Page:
White Sox bullpen could be big weapon in 2016 Reviewed by Momizat on . Will the White Sox bullpen be their secret weapon in 2016? Bullpens have become a bigger and bigger part of a baseball team over the last decade. They have gone Will the White Sox bullpen be their secret weapon in 2016? Bullpens have become a bigger and bigger part of a baseball team over the last decade. They have gone Rating: 0
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White Sox bullpen could be big weapon in 2016

White Sox bullpen could be big weapon in 2016

Will the White Sox bullpen be their secret weapon in 2016?

Bullpens have become a bigger and bigger part of a baseball team over the last decade.

They have gone from being where you stick the lesser pitchers – outside of the closer – to vital weapons to shorten the game.  Nowhere was this more evident than with the Kansas City Royals of the last two seasons.

In 2014 the Royals rode their three-headed monster of Greg Holland, Wade Davis and Kelvin Herrera from the Wild Card game all the way to the World Series before losing in seven games.  They followed that up by winning it all last year, thanks again in part to the revised trio of Davis, Herrera and Ryan Madson.

The “big three” at the back end of a bullpen has become the new blue print for teams to copy.  Shortening the game helps to relieve pressure on starters to work deep into games and keeps their total innings down, as well as high stress innings late in games with higher pitch counts.

The White Sox bullpen has not been one of their strongest areas over the bulk of the Robin Ventura Era.  The organization took steps to fix the problem last year by adding free-agents David Robertson and Zach Duke.  The result was a definite improvement, but not quite a weapon yet.  This year, that could change.

The Sox have the potential to have their own “big three” at the back end of the pen.  And if things do fall into place, it should make life easier on Robin Ventura as he attempts to manage the late innings of tight games.

Obviously it all starts with Robertson.  Last season Robertson saved 34 games in 41 opportunities (83%), which was down from his 89% conversion rate the previous season.  Robertson posted a 3.41 ERA last year, up from 3.08 the year before.  But the secondary numbers were all very solid.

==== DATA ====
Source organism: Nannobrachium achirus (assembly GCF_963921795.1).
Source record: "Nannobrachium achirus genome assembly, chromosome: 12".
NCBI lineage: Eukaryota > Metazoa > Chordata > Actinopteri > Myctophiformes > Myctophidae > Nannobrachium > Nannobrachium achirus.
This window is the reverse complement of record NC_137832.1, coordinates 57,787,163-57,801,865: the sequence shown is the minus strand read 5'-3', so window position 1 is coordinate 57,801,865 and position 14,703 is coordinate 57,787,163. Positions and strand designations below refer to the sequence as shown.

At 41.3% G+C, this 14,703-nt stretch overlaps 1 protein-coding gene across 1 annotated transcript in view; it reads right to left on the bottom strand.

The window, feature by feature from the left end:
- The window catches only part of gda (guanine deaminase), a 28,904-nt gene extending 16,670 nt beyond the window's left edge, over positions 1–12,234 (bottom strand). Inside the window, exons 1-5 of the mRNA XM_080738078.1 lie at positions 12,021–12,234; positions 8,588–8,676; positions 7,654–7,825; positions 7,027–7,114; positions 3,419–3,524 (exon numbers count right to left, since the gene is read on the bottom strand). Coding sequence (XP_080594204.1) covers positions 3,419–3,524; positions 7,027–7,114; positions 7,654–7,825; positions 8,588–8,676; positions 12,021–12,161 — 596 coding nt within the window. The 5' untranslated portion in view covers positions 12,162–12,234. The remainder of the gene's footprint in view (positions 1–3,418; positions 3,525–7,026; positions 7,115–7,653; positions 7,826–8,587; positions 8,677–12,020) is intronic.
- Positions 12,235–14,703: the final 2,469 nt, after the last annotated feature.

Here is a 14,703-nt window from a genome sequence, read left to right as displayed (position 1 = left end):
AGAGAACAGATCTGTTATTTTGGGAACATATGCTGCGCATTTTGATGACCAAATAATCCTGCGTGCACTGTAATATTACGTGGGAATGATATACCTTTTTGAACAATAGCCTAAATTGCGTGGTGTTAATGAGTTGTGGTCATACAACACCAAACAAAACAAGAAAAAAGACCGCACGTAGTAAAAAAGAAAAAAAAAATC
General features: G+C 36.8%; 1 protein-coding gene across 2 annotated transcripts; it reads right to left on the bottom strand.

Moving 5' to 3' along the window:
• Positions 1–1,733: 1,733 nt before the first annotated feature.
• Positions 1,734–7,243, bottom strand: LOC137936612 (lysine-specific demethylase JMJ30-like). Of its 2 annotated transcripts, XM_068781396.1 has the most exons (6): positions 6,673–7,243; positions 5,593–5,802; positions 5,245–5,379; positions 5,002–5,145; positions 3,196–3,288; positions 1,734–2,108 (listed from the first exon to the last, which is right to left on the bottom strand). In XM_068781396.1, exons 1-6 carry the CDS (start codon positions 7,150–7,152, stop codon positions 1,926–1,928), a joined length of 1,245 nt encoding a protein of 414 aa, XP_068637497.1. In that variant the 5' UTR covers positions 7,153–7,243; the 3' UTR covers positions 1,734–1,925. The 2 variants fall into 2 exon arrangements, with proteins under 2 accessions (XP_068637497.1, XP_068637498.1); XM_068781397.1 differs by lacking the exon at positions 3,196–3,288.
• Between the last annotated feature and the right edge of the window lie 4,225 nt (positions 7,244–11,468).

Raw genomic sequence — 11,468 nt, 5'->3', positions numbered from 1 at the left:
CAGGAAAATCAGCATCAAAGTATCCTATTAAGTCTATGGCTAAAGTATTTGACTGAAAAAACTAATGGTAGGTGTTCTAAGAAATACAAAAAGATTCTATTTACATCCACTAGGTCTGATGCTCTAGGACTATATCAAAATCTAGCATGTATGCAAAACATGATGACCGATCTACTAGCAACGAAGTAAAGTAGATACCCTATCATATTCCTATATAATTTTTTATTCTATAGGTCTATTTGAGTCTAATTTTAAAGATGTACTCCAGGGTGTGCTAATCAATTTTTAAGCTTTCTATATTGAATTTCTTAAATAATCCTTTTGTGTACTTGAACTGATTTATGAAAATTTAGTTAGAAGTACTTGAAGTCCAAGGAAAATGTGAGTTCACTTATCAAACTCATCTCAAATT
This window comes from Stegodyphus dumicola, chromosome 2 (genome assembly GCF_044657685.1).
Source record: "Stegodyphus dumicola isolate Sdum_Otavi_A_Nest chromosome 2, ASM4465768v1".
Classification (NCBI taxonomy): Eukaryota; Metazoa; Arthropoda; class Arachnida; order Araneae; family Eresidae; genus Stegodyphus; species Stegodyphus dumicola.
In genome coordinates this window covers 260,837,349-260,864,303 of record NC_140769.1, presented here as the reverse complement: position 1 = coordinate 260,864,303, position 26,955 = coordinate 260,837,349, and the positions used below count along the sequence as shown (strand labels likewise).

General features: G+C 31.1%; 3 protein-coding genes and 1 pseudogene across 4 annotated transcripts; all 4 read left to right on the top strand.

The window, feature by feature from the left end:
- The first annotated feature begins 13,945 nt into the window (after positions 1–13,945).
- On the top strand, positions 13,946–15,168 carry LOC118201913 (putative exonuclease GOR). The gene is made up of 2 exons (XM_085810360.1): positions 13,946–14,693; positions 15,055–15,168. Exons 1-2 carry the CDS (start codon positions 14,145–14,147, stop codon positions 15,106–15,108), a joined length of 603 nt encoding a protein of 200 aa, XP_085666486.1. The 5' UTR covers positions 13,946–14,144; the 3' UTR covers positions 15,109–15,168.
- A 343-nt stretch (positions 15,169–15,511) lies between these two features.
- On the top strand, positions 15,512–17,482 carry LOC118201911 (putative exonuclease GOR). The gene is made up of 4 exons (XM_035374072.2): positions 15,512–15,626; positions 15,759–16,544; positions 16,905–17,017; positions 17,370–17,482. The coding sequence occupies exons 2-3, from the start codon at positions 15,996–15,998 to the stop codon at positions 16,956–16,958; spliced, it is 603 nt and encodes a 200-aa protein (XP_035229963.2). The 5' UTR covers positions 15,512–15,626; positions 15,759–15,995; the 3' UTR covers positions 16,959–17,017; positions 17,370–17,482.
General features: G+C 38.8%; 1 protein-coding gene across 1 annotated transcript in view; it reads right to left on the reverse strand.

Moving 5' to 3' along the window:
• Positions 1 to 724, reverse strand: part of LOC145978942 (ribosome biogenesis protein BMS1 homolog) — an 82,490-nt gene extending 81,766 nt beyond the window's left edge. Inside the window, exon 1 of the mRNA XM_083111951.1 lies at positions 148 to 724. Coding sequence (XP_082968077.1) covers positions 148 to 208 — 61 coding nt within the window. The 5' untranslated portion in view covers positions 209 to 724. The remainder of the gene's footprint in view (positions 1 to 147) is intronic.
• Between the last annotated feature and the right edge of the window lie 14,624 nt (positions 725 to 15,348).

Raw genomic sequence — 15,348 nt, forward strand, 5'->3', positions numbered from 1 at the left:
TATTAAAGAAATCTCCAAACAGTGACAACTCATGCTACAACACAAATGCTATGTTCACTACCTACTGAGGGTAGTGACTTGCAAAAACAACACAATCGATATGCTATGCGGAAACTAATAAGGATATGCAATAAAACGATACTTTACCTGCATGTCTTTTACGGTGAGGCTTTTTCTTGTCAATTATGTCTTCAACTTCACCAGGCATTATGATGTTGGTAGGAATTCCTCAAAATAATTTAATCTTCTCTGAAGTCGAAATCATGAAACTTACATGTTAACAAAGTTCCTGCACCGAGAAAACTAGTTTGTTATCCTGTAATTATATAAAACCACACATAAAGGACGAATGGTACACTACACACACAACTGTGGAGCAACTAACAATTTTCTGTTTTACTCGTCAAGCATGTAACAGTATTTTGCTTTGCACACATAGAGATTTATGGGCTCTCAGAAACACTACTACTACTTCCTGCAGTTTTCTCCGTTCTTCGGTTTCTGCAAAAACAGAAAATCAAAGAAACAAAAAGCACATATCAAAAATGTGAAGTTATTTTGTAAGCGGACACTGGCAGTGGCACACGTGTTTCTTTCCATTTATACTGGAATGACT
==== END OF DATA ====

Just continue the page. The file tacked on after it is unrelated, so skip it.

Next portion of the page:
His FIP (fielding independent pitching) was 2.52, down from 2014 and his WHIP was the best of his career at 0.932.  His walks per nine innings was the best of his career at 1.8 which also gave him his highest K/BB ratio ever of 6.62.  His fWAR of 1.9 was the second highest of his career.  There is no reason not to assume Robertson can once again be a top notch closer in 2016.

The big key to making the White Sox bullpen a formidable asset, is Nate Jones.  After missing almost all of 2014 and the first four months of 2015, Jones returned to the Sox bullpen last August.  The results were pretty good, with Jones posting a 3.32 ERA, a 0.947 WHIP and striking out 27 batters in 19 innings.  He did give up five homers, which is a bit of a concern but 12.8 K/9 is a pretty nice number.

Fast forward to this spring and Jones has looked great.  He’s tossed seven innings and allowed no runs on only two hits while striking out 10 batters and only issuing one walk.  If Jones can continue to strike batters out at those rates, while also keeping the walks in check, he could be one of the best weapons out of the bullpen in the entire American League.

nate-jones-white-soxA one-two punch of Robertson and Jones out of the pen allows Ventura some flexibility when it comes to the seventh and (when needed) sixth innings.  A combination of lefty Zach Duke and righty Jake Petricka could be a very nice seventh inning duo.

Petricka is having a very nice spring as well having allowed just one earned run over seven innings of work while striking out seven and walking just two batters.  In his career Petricka has held right-handed hitters to a .238/.315/.296 slash line with a .611 OPS.

Duke meanwhile, has yet to allow an earned run this spring in 7.1 innings and has allowed just five hits and two walks while striking out five.  Last year Duke held left-handed batters to a .181/.303/.301 slash line and a .604 OPS.

With Jones and Robertson as the regular 8th and 9th inning options, this will allow Ventura to pick and choose the best spots for his other relievers, and Duke and Petricka should benefit from that quite a bit.

We also shouldn’t forget Matt Albers, who posted a 1.21 ERA in 30 games last year despite missing time with a broken finger.  Albers has also had a clean spring with six shutout innings having allowed just five hits and a walk while fanning six.  Albers was also deadly on right-handers last year with a 10.50 K/BB ratio.

All of this is good news for the Sox and Ventura, who should have plenty of solid options when going to the pen this year.  Hopefully this will help take the pressure off the starters to feel like they have to take the game all the way through the 8th inning to get a win.  It should also help shorten the game for the back end of the rotation and guys like Latos and Danks.  The fewer times through the lineup for those guys, the better off the Sox will be.

It may not be as good as the Royals combo the last couple of years, but the Sox bullpen this year has a chance to be one of the better pens in all of baseball.  If that turns out to be the case, it will go a long way towards helping the Sox compete for their first playoff berth since 2008.

About The Author

Born and raised in the south suburbs of Chicago. Graduate of Michigan State University's J-School. Fourth generation Sox fan. Pitch F/X and Statcast operator in Detroit and occasional play-by-play announcer for Michigan Regional Sports Network.

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